There was no one on the streets and everything, by that I mean the one café and supermarket around the corner, were closed. The day was yet to start in the small town of Potrero and I was ahead of everyone else. I walked along a small sandy path that was aligned with wooden houses of local people on one side and a lawn with many trees on the other. I kept on walking and arrived at what was a small bay with the most beautiful white sand and blue waters I had ever seen. Playa Penca was the name of this hidden treasure that would become my private beach to laze around on Sundays when I was off duty.

Guanacaste, Costa Rica.

Flamingo Beach, Guanacaste, Costa Rica.

Hey Guys! Did you just graduate from University and are you feeling stuck on what to do in your professional life? Is this becoming such a big issue that it is dominating your personal life and who you are in essence? I totally get you!

After having finished my MSc in International Organization and having completed an internship in communications at a Peace building NGO in the Netherlands I came to the conclusion that I was seeking to achieve high professional goals in order to develop an exceptional career that would provide me with the security needed to live a wealthy life and be impressive. But whom was I really doing this for? I mean, I completed a degree in political science but to be honest I still have no clue of what I want to do for the rest of my life. The pressure I felt from the society I was living in told me I had to get to the top and have a good career in order to have a good life. I was following the crowd and felt deeply lost as I had, nor have, clear set goals for the rest of my life. Unfortunately, I have experienced that professional life and the status you get from it greatly defines who you are in the Netherlands.

I was feeling a great need to escape my life in the Netherlands to be able to contemplate my life from a different angle and re-evaluate what I want from life and truly get to know who I am aside from any kind of professional life. I guess you are thinking, does she really need to move to Costa Rica to figure that out? My answer is, I’m not sure, but breaking with the iron routine of what my life was the Netherlands and getting away from all the heavy expectations that are laid on top of you as young adult seemed like a good first step to take.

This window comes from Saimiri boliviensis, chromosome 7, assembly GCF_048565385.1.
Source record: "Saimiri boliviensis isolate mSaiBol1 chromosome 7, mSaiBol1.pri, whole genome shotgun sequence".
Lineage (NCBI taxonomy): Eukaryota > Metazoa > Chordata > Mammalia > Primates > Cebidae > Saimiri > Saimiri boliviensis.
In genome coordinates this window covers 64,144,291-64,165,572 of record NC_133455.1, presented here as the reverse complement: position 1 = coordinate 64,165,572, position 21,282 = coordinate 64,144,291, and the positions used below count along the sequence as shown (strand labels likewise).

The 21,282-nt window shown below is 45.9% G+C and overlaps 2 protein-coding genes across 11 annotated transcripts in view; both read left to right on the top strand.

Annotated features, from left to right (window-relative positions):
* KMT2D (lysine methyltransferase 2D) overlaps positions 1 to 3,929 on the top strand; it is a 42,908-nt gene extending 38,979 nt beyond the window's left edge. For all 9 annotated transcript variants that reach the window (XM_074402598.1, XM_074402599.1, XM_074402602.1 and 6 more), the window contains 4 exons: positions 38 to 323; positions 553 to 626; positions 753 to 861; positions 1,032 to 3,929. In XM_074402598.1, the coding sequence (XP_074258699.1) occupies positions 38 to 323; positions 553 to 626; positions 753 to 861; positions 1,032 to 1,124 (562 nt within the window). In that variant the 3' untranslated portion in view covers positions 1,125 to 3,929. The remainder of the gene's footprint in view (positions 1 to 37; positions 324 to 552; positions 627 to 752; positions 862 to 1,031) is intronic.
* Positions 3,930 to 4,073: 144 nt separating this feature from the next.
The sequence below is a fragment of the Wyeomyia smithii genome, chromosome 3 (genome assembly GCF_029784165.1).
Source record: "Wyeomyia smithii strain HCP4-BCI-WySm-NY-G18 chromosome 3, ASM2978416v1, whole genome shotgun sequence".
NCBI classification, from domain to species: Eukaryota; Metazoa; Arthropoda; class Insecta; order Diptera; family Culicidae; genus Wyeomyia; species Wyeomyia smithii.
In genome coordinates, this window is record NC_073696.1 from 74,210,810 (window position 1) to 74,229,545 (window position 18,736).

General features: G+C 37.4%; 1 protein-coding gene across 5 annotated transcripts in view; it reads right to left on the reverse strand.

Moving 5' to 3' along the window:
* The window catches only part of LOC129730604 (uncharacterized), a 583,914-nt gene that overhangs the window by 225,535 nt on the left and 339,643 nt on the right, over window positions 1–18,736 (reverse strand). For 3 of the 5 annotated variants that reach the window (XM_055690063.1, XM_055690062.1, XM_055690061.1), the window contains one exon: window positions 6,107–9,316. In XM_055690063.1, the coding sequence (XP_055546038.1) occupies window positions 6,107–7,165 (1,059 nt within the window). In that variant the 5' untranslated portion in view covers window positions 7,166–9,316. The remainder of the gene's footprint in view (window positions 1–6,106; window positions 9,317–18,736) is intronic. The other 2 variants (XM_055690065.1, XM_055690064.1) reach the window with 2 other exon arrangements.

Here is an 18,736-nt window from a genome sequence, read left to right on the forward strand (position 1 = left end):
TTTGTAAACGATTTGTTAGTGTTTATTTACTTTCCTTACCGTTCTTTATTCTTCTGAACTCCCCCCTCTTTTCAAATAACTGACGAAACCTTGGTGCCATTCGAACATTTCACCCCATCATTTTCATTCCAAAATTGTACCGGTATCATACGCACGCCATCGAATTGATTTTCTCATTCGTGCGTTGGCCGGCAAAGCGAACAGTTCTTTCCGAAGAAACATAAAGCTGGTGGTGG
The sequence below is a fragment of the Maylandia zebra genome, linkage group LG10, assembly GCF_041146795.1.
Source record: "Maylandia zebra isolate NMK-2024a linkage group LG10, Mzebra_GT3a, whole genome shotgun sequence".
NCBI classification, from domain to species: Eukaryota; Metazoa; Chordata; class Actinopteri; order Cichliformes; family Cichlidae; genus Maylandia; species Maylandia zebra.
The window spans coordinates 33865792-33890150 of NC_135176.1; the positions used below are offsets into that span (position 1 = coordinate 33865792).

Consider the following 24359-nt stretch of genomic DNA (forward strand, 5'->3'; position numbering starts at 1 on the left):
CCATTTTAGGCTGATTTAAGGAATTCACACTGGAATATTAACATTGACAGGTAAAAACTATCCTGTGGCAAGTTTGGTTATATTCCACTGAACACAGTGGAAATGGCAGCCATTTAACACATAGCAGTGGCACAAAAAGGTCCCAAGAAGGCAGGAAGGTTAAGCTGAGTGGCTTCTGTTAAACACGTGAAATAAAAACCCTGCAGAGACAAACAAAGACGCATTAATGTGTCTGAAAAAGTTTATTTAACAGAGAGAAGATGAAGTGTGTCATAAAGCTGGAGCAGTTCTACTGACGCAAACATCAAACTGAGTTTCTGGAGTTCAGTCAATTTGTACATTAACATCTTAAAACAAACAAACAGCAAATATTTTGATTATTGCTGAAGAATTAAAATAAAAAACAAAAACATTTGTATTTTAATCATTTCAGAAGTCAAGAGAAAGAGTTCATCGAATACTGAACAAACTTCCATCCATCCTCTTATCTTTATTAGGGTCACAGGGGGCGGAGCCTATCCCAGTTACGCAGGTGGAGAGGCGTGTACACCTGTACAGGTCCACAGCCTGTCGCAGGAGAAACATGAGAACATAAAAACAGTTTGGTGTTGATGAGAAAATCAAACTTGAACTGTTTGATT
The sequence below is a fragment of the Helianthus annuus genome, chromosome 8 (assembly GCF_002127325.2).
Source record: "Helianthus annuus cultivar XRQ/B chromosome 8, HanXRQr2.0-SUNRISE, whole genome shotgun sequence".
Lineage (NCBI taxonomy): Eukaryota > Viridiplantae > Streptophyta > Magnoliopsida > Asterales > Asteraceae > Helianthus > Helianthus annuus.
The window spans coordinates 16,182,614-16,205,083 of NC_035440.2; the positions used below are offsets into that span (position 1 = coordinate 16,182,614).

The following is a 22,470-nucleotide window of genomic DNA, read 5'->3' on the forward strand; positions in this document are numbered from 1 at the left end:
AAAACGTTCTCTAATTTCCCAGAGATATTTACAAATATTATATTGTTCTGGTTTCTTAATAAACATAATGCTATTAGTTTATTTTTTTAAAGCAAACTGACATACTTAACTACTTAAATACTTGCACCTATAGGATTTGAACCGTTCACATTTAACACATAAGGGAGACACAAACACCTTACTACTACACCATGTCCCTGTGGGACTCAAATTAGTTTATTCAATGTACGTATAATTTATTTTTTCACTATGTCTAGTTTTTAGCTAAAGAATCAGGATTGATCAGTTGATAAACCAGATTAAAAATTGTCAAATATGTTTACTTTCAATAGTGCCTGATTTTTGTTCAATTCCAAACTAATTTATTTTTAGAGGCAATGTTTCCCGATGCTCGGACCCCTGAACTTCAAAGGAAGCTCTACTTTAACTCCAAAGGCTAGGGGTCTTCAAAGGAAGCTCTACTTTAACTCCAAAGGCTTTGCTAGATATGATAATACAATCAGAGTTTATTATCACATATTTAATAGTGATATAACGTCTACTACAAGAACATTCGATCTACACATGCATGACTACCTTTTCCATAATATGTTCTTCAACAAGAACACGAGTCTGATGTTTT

I have decided to take the step of relocating to Potrero a small rural village in the province of Guanacaste, Costa Rica for the period of 3 months. I want to explore how it is to live in country outside of Europe and deepen myself into a culture that is supposedly very different from the two that are native to me, the Spanish and the Dutch. I will be working for a local NGO called Abriendo Mentes, which provides free education to children and adults of the rural communities of Potrero and Brasilito in Gunacaste, Costa Rica. I will live in the community amongst the locals, many of which attend the school of Abriendo Mentes. Do want to know how this adventure is going for me? Stay tuned with my latest short stories of my daily life in Costa Rica!

Why a Blog?

It is a very simple answer: because shared experiences do wonders. By retelling different kinds of first-hand experiences in life in the form of stories I want to pass on knowledge and little insights that might be helpful to potential readers. There are three main topics through which I will weave the contents of this blog: stories, wanderlust and lifestyle. Traveling (a.k.a. wanderlust) are my life passion, which inspires my lifestyle and the many stories I will share.

I know what you guys are thinking: it’s just one more blog talking about the same subjects as every other blogger on the world wide web. Well, you are wrong. I aim to entertain you with my writing using humor, something many sites lack if I may say so. I want to incite people to think about important aspects of life like love, freedom and self-empowerment. I want to share with people what I have learned from my own experiences in life. Why? Because I believe that we learn and grow by sharing our personal experiences.